Destiny Ortiz Fernandez ‘22 is used to strangers complimenting her nails—and she’s happy to help them achieve the nails of their dreams too.
Ortiz Fernandez runs Des Naild It, which provides nail services right on campus. Through Des Naild it, she gives gel and acrylic manicures, complete with hand drawn nail art, stickers and decals.
She decided to learn how to give gel manicures in October 2019, the fall of her sophomore year. Her aunt, who taught herself how to do nails, has been offering to teach her the art of being a nail technician since she was in high school. Ortiz Fernandez finally took up her aunt’s offer when, even with two part-time jobs at Giant and the Early Learning Center, she found herself having a difficult time financially.
Her aunt gave her many of the tools and supplies that she would need to get started, including a UV lamp for gel manicures and a few bottles of nail polish. After buying another basic set of nail polish online, Ortiz Fernandez started offering free manicures to anyone who was still on campus over fall break.
“I didn’t really charge for the first couple of people who came to me because I just wanted to get used to the technique. Everything requires some level of technique: gel, builder gel, acrylic,” Ortiz Fernandez said. “It was a matter of getting used to working with those products.”
Now, Ortiz Fernandez charges $18 for gel manicures, $25 for builder gel and $30 for acrylics. Nail salons in the Easton area can charge more than twice as much as these prices. However, even though Ortiz Fernandez started the business as a way to financially support herself, profit has never been her main motivation.
“There are nail techs in New York who charge $90, $85 for the work that I do now…I can definitely charge more,” Ortiz Fernandez said. “But I’ve never really felt comfortable doing that because I think things like self-care, things that help make you feel good about yourself, should never feel like a luxury. They should always feel accessible.”
Don’t let the low prices fool you into thinking that she offers subpar services. For Ortiz Fernandez, professionalism and customer satisfaction are paramount to her business.
“I really pride myself on the fact that I try to make sure that every client that leaves my table leaves happy,” Ortiz Fernandez said. “Even if that means I run over on time, or I ask them to come in a little bit earlier, just so I can make sure that I’m taking however much time I need to make sure that their nails come out in the way that they envisioned them to.”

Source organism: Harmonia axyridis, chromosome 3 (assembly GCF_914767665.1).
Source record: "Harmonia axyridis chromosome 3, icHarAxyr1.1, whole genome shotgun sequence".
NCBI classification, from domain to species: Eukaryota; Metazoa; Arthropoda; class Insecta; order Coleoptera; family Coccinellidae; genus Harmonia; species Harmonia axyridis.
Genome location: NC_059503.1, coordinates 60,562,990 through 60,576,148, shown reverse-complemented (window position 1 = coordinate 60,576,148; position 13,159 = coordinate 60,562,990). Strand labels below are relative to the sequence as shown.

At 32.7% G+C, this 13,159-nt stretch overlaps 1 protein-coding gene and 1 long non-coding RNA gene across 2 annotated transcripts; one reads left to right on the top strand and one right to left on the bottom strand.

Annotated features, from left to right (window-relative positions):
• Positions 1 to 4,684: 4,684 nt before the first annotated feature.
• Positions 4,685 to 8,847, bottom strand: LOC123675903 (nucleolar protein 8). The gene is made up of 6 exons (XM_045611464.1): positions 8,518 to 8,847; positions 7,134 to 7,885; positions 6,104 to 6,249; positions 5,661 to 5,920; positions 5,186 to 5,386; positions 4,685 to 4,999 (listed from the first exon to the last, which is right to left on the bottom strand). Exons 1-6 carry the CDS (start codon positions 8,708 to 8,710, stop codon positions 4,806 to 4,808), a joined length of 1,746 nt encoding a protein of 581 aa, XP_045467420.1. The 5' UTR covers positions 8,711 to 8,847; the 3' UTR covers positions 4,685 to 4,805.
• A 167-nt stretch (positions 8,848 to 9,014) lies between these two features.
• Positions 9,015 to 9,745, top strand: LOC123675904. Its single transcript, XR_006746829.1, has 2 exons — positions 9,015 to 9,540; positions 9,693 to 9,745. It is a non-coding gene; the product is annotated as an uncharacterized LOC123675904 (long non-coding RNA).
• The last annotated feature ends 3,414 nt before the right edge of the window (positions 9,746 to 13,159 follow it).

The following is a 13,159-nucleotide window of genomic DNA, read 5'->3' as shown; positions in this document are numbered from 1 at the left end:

“I really try to make sure that my client’s visions come to life,” she said.
Surprisingly, Ortiz Fernandez doesn’t have an artistic background. In fact, she said that when she took a painting class last semester, her talent for nail art didn’t quite translate.
“Something about doing nails makes sense to me,” Ortiz Fernandez explained.
Although Ortiz Fernandez appreciates the artistic outlet and the extra money, she is most appreciative of how Des Naild It has allowed her to meet so many different people. Her clientele extends past Lafayette’s students and includes people from the Easton community such as some local small business owners.
“I think it’s definitely one of the highlights of my career here at Lafayette,” Ortiz Fernandez said of talking to clients while doing their nails.
Ortiz Fernandez is a neuroscience major and an anthropology and sociology minor. After graduation, she plans to secure a position as a research assistant. Ultimately, she wants to become a nurse practitioner specializing in obstetrics and gynecology with a certificate in midwifery.
She explained that doing clients’ nails has honed traits that are important for nurses to have as well: empathy, the ability to work long hours without breaks and, of course, small talk skills.
“Acrylic and gel, all of that, is chemistry…I’m like a fake chemist on the side,” she joked.
Even though Des Naild It has been very lucrative, Ortiz Fernandez doesn’t plan to keep the business going after she graduates.
“I just have other goals and things that require my attention,” Ortiz Fernandez said. “And even though nails started off as a way to make money in college, and it is the way I’m sustaining myself now, it has definitely transformed into something so much more.”
“If I really wanted to make money, I would be charging way more for what I do,” she continued. “But it’s not about the money. It’s about the experience.”
Those who are interested can schedule appointments with Des Naild It using the link on the business’s Instagram, @desnaildit.